A coarse-grained model for beta-D-glucose based on force matching
S Markutsya and YA Kholod and A Devarajan and TL Windus and MS Gordon and MH Lamm, THEORETICAL CHEMISTRY ACCOUNTS, 131, 1162 (2012).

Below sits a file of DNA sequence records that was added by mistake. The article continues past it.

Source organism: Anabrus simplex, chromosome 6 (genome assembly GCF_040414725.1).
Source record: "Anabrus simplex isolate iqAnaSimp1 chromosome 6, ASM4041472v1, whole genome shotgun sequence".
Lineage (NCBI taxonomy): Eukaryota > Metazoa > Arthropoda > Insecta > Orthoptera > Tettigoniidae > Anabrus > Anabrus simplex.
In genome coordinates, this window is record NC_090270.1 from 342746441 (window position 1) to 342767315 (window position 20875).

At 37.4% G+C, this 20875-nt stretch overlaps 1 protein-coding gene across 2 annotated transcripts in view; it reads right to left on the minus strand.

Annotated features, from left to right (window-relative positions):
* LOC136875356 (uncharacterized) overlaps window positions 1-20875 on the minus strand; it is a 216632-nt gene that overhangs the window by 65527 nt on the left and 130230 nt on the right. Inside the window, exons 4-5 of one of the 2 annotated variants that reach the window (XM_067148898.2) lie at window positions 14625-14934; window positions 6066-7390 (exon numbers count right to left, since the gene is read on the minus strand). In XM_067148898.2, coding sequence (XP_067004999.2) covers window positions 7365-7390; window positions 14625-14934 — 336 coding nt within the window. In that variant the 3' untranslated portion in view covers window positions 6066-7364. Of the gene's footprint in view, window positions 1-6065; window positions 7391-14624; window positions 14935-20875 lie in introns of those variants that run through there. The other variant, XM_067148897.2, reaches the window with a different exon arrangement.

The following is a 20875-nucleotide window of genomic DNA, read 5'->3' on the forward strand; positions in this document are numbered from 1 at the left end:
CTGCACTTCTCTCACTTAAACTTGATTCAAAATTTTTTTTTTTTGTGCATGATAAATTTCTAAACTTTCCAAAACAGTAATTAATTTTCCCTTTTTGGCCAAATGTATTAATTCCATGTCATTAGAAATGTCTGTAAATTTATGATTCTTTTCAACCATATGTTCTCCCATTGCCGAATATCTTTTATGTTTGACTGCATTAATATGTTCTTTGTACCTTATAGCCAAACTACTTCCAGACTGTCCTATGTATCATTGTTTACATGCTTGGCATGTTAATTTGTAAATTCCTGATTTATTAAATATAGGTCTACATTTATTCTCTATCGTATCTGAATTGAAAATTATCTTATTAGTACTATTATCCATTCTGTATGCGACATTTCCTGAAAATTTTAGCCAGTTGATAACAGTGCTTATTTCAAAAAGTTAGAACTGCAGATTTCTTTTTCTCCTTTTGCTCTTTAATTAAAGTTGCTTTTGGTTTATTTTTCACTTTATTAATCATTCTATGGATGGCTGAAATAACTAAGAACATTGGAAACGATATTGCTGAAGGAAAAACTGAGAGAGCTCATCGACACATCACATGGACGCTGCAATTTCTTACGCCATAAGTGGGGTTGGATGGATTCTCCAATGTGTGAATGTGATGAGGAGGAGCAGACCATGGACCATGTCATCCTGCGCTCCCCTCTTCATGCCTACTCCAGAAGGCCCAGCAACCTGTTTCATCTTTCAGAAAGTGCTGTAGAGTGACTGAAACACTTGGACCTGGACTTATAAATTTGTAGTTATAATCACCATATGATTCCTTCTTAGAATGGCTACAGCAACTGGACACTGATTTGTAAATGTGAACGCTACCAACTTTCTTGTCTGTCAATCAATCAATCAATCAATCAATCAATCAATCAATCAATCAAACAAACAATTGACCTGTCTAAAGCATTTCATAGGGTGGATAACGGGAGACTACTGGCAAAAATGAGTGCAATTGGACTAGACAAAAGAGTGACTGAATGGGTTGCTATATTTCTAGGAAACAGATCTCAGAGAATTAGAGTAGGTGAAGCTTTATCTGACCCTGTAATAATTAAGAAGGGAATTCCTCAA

Cellulosic ethanol production is a two-stage process that involves the hydrolysis of cellulose to form simple sugars and the fermentation of these sugars to ethanol. Hydrolysis of cellulose is the rate-limiting step, and there is a great need to characterize the process with numerical simulations to better understand the complex mechanisms involved. The ultimate goal is to generate accurate coarse-grained molecular models that are capable of predicting the structure of lignocellulose before and after pretreatment so that subsequent ab initio calculations can be performed to probe the degradation pathways. As a first step toward that goal, the force-matching method is used to derive coarse-grained models for beta-D-glucose molecules in aqueous solution. Using the same reference, an all-atom molecular dynamics simulation trajectory, two sets of three-and six-site coarse-grained models of beta-D-glucose are developed using two definitions of the coarse-grained center site location: center of mass (CG-CM) and geometric center (CG-GC). The performance of these coarse-grained models is evaluated by comparing the coarse-grained predictions for bond-length distributions and radial distribution functions to those obtained from the all-atom reference simulation. The six-site coarse-grained models retain more structural details than the three-site coarse-grained models. Comparison between center site definitions shows that CG-CM models generally predict local ordering better, while CG-GC models predict long-range structure better.
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